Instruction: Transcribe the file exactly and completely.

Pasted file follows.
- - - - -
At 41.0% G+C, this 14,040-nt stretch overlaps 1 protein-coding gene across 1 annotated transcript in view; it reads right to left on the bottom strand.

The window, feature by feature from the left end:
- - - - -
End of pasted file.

At 41.0% G+C, this 14,040-nt stretch overlaps 1 protein-coding gene across 1 annotated transcript in view; it reads right to left on the bottom strand.

The window, feature by feature from the left end: